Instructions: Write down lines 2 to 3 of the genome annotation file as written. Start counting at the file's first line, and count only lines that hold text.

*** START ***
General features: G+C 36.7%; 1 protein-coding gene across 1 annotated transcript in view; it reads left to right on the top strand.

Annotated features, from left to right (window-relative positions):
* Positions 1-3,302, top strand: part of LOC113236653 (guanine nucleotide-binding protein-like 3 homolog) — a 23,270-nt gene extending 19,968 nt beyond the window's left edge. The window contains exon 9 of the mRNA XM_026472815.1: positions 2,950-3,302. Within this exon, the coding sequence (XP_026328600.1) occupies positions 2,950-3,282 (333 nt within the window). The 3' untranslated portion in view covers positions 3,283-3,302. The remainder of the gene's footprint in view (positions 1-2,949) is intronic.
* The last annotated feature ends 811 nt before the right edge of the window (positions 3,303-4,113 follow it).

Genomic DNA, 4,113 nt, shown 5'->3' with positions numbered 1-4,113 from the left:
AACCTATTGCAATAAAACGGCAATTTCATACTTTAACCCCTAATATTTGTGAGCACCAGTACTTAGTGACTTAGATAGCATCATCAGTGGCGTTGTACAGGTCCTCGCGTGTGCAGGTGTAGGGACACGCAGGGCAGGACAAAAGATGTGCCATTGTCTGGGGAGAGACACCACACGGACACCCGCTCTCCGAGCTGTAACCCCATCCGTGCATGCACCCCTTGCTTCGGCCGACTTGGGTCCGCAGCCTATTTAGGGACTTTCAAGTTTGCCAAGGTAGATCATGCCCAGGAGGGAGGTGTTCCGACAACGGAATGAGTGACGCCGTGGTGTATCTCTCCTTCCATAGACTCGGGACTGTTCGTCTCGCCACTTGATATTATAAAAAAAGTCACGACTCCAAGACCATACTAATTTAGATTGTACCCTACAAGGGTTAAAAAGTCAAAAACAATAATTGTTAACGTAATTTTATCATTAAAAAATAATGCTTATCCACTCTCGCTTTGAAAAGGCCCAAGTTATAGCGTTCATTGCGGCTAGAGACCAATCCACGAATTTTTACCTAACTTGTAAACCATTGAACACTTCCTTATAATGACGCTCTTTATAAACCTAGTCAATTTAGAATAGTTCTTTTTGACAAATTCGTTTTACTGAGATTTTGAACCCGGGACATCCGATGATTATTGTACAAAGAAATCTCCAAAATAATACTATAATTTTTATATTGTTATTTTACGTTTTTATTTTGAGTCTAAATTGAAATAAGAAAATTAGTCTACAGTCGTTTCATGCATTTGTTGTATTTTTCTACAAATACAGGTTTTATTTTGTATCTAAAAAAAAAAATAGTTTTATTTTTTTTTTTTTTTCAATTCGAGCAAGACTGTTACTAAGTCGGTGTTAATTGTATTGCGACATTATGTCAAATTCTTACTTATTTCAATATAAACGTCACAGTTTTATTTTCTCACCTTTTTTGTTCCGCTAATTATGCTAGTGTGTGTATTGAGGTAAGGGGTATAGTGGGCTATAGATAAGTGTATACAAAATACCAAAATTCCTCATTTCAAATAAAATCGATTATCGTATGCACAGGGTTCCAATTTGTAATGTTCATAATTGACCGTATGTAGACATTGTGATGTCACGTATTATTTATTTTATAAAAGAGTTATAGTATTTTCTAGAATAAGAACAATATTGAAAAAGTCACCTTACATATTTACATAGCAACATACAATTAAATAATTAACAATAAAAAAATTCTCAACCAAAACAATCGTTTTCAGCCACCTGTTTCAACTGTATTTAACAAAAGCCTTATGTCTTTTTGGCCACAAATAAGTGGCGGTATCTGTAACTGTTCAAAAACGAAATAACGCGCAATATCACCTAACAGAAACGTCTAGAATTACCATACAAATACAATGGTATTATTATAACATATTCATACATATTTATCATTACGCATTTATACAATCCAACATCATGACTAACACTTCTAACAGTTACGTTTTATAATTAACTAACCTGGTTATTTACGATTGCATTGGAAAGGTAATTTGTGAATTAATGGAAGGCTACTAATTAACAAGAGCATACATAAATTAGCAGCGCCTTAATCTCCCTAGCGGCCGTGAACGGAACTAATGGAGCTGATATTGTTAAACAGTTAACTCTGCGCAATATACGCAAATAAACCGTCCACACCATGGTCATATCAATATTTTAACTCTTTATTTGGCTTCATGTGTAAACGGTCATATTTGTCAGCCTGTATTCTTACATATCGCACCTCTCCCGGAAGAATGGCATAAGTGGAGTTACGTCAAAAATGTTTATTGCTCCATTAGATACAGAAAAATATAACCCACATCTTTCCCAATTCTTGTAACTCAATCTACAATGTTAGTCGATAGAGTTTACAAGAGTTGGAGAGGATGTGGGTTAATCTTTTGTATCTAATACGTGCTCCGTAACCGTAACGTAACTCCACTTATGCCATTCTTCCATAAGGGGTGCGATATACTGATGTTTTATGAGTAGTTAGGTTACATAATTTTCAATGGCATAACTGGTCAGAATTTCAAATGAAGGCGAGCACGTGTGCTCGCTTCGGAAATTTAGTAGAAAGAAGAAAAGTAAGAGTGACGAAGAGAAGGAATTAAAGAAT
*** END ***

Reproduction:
Annotated features, from left to right (window-relative positions):
* Positions 1-3,302, top strand: part of LOC113236653 (guanine nucleotide-binding protein-like 3 homolog) — a 23,270-nt gene extending 19,968 nt beyond the window's left edge. The window contains exon 9 of the mRNA XM_026472815.1: positions 2,950-3,302. Within this exon, the coding sequence (XP_026328600.1) occupies positions 2,950-3,282 (333 nt within the window). The 3' untranslated portion in view covers positions 3,283-3,302. The remainder of the gene's footprint in view (positions 1-2,949) is intronic.